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Federal Investigators Issue First Findings on Deadly Enbridge Pipeline Explosion

Enbridge Pipeline Explosion Lawyer | Kentucky Pipeline Explosion Lawyer | Undefeated Pipeline Explosion Lawyer

The National Transportation Safety Board (NTSB) has issued its preliminary report on the deadly Enbridge pipeline explosion that tragically killed a Kentucky grandmother earlier this year.

Enbridge Pipeline Explosion Injured 6 Others

The August 1st disaster occurred along the Texas Eastern Transmission Co. network shortly before 1:30 a.m., after a 30-inch natural gas line ruptured in Lincoln County, Kentucky, just 35 miles southeast of Lexington. According to the NTSB, the failure released 66 million cubic feet of natural gas, triggering an explosion strong enough to hurl a 33.2-foot-long section of pipeline nearly 500 feet from the site of the rupture.

Lincoln County authorities later confirmed that the Enbridge pipeline explosion had killed a 58-year-old woman. Paramedics rushed six others to area hospitals, including one man who suffered third-degree burns on 75% of his body.

The intense heat and flames forced more than six dozen residents of the nearby Indian Mobile Home Park to evacuate. By the time the fire was extinguished over an hour later, the blaze had burned some 30 acres of land, including the Norfolk Southern railroad tracks, destroyed five homes, and damaged more than a dozen others.

What’s Known About the Kentucky Pipeline Explosion

The Texas Eastern Transmission Co. pipeline carries natural gas nearly 9,100 miles from the Gulf Coast to the northeastern United States. Construction on the vast network began before World War II, with the pipe involved in the Lincoln County explosion entering service in 1957.

Another pipe on the same branch ruptured in Morehead, Kentucky in 2003, releasing about 167,100 million cubic feet of natural gas.

According to the NTSB, the most recent disaster involved a steel pipe that was flash-welded and coated in coal tar. The line was operating at a pressure of 925 pounds per square gauge (psig), below the maximum 936 psig allowable. Enbridge apparently conducted an in-line inspection “to evaluate pipeline material properties” in 2011. The company conducted additional inline inspections earlier this year and in 2017 to “to evaluate pipeline geometry.”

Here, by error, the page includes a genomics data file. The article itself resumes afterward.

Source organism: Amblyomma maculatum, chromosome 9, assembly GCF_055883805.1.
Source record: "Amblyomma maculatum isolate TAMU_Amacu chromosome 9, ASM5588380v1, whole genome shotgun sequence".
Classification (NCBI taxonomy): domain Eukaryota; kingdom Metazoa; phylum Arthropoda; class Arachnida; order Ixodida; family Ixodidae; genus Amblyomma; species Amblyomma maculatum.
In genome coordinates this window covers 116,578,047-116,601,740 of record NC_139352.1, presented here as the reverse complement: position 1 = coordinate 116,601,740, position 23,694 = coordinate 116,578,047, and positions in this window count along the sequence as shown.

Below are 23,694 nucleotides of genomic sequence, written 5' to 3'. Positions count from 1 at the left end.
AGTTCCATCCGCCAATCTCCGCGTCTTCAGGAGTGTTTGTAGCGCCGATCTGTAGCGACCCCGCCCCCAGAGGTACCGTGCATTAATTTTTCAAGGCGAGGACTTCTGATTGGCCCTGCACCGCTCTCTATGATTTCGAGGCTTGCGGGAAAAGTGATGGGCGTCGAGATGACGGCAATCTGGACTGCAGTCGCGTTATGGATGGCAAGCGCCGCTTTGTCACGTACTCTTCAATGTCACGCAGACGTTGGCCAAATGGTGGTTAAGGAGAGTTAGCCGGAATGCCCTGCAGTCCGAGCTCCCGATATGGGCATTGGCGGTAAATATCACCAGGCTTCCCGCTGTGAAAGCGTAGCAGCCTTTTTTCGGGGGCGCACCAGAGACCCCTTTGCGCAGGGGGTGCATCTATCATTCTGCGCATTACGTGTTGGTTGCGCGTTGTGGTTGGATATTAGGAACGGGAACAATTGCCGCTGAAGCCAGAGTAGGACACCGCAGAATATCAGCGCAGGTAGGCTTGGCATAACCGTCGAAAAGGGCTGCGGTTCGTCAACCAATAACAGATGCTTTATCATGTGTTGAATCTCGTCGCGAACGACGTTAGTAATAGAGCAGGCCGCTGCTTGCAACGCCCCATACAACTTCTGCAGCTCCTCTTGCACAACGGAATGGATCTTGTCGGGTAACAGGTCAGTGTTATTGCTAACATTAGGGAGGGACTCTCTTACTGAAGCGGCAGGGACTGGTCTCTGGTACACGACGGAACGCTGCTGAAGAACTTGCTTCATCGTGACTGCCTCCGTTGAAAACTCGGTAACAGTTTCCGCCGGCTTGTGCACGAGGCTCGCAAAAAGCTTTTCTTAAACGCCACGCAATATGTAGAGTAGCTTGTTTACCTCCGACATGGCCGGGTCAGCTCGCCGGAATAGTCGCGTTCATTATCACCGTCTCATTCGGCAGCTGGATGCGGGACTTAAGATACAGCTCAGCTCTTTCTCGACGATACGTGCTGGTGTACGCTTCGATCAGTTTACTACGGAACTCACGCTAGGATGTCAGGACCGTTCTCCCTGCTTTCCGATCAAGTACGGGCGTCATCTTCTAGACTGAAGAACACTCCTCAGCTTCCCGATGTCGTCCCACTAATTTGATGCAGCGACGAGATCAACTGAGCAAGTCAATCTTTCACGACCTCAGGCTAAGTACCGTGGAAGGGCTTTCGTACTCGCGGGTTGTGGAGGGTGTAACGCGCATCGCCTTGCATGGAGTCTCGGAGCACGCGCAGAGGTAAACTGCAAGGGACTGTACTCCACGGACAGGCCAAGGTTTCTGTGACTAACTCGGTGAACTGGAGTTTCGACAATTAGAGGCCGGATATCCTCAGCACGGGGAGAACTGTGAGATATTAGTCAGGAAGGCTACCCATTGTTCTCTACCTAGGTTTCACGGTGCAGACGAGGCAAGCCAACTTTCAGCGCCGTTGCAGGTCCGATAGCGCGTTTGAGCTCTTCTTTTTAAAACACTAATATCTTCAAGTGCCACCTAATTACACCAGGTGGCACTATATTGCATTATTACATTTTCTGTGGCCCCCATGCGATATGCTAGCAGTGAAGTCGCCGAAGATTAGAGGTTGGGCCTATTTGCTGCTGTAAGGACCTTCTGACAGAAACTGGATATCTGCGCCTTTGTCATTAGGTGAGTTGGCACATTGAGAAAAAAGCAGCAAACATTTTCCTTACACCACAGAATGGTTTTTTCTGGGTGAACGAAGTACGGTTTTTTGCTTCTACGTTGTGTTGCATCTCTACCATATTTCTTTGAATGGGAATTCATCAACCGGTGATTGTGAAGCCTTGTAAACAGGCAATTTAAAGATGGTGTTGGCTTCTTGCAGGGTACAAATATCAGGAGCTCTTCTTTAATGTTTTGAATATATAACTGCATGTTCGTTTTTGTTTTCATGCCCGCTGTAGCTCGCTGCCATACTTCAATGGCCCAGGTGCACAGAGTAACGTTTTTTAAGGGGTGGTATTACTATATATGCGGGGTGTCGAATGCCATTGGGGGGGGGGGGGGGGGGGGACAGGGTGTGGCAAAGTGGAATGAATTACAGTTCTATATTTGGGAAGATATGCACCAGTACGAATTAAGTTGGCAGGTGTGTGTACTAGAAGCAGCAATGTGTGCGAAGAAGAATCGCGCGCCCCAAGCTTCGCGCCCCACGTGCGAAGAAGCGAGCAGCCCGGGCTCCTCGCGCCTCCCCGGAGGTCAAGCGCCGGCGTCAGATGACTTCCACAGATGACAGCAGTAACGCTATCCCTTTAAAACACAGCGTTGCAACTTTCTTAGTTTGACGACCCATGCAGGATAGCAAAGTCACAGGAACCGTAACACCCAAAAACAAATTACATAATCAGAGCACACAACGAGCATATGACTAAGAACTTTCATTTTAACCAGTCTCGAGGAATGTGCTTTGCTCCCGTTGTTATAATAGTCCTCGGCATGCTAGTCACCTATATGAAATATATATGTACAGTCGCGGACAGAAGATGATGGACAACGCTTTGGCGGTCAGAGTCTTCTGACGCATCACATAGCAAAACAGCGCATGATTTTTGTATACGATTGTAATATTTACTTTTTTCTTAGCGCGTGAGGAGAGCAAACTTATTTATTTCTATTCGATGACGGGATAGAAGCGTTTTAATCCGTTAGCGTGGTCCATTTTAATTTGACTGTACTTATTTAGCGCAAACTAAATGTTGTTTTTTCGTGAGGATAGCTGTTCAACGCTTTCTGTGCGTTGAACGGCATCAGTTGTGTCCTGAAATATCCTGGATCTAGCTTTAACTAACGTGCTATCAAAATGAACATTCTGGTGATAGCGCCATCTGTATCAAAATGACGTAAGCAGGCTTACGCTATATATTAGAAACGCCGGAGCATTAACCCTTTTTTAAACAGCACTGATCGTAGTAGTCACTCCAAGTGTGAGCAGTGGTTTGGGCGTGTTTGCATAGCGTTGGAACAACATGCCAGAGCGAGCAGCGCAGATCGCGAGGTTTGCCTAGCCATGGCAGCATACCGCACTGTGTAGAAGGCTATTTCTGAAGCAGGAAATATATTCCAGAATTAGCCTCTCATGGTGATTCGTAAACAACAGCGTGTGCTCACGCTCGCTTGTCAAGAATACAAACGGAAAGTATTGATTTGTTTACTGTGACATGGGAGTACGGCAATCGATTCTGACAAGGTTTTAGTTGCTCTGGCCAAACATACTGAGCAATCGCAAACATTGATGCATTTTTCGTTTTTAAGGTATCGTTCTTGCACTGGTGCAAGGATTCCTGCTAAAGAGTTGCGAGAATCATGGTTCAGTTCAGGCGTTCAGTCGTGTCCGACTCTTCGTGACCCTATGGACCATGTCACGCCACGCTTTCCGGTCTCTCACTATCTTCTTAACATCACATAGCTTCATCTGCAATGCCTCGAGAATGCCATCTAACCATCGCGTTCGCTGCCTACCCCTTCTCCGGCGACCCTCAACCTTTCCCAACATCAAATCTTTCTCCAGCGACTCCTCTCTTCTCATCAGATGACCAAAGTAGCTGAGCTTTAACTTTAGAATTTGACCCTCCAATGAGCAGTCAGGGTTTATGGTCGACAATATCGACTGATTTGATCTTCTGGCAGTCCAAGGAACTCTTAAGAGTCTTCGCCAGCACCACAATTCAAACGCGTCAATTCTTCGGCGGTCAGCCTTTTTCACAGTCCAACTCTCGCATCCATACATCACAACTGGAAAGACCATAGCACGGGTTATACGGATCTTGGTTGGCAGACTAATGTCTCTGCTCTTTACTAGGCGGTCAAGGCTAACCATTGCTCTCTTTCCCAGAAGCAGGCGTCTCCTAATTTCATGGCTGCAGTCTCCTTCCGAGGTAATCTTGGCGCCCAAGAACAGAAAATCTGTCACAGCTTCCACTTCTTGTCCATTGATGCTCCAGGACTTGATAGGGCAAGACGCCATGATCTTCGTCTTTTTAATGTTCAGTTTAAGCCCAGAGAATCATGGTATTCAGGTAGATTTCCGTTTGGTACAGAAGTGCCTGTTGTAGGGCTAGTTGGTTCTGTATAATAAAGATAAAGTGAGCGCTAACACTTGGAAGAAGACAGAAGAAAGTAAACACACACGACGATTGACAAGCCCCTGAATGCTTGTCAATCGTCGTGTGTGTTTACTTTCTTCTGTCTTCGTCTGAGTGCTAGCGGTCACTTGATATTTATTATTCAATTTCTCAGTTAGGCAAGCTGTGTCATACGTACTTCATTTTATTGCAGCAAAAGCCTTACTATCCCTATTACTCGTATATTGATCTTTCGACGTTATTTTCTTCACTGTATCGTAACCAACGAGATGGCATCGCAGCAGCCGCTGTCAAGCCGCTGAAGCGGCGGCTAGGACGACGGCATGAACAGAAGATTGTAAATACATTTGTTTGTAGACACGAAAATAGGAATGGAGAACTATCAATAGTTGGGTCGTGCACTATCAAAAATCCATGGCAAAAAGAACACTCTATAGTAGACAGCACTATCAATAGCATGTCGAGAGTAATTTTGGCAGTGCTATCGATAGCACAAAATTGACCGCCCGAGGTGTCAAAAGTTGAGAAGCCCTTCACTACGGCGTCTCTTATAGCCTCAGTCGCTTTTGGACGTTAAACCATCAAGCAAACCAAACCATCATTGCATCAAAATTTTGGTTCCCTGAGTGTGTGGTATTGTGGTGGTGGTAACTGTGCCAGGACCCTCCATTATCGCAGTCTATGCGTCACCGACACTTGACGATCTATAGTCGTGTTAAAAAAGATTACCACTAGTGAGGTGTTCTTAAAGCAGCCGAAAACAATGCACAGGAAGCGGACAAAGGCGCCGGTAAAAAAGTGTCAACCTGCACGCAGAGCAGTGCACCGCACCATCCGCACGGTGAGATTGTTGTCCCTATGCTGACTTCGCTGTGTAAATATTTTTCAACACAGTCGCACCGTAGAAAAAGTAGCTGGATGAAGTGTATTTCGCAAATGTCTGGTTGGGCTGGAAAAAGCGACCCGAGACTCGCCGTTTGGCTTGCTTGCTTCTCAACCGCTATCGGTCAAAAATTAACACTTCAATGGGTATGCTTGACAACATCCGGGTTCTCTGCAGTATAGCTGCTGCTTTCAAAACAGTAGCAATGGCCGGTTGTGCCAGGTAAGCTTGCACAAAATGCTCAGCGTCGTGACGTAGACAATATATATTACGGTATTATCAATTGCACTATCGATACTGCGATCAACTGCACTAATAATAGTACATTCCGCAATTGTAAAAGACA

For some reason, Enbridge never declared the area impacted by the rupture a High Consequence Area, a requirement whenever “pipeline releases could have greater consequences to health and safety or the environment.”

Where the Enbridge Pipeline Explosion Investigation is Headed

The NTSB investigation is ongoing.

Future efforts will focus on Enbridge’s process for determining High Consequence Area designation, as well as the metallurgic evaluation of the pipe, inspection and maintenance, and emergency isolation procedures. The Board also plans to review other inspection anomalies, past reportable incidents, and the 2003 Enbridge pipeline explosion in Morehead.

The investigation could take more than a year. At that point, the NTSB will release a final report, including recommendations for preventing similar catastrophes in the future.

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